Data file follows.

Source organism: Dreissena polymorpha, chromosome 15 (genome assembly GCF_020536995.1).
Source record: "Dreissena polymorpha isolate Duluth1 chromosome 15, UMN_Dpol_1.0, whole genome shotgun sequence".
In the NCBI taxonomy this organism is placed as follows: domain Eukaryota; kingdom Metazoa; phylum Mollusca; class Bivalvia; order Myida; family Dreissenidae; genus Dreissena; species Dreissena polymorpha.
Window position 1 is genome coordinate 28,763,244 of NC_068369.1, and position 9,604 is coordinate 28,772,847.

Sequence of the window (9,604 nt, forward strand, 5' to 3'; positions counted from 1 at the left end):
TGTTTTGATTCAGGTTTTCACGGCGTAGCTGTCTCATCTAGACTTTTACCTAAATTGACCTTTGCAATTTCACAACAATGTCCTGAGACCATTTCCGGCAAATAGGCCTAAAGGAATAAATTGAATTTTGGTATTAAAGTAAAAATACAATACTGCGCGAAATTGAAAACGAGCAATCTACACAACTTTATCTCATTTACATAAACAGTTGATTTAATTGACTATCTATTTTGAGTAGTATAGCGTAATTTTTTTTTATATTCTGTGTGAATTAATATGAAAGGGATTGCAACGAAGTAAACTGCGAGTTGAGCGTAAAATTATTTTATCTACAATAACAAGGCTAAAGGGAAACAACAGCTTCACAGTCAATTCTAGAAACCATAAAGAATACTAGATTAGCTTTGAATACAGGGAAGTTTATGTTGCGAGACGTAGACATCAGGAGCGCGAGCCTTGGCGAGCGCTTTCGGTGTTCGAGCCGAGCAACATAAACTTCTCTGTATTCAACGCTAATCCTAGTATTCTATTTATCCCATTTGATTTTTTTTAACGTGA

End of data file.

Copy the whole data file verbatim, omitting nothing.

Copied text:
Source organism: Dreissena polymorpha, chromosome 15 (genome assembly GCF_020536995.1).
Source record: "Dreissena polymorpha isolate Duluth1 chromosome 15, UMN_Dpol_1.0, whole genome shotgun sequence".
In the NCBI taxonomy this organism is placed as follows: domain Eukaryota; kingdom Metazoa; phylum Mollusca; class Bivalvia; order Myida; family Dreissenidae; genus Dreissena; species Dreissena polymorpha.
Window position 1 is genome coordinate 28,763,244 of NC_068369.1, and position 9,604 is coordinate 28,772,847.

Sequence of the window (9,604 nt, forward strand, 5' to 3'; positions counted from 1 at the left end):
TGTTTTGATTCAGGTTTTCACGGCGTAGCTGTCTCATCTAGACTTTTACCTAAATTGACCTTTGCAATTTCACAACAATGTCCTGAGACCATTTCCGGCAAATAGGCCTAAAGGAATAAATTGAATTTTGGTATTAAAGTAAAAATACAATACTGCGCGAAATTGAAAACGAGCAATCTACACAACTTTATCTCATTTACATAAACAGTTGATTTAATTGACTATCTATTTTGAGTAGTATAGCGTAATTTTTTTTTATATTCTGTGTGAATTAATATGAAAGGGATTGCAACGAAGTAAACTGCGAGTTGAGCGTAAAATTATTTTATCTACAATAACAAGGCTAAAGGGAAACAACAGCTTCACAGTCAATTCTAGAAACCATAAAGAATACTAGATTAGCTTTGAATACAGGGAAGTTTATGTTGCGAGACGTAGACATCAGGAGCGCGAGCCTTGGCGAGCGCTTTCGGTGTTCGAGCCGAGCAACATAAACTTCTCTGTATTCAACGCTAATCCTAGTATTCTATTTATCCCATTTGATTTTTTTTAACGTGA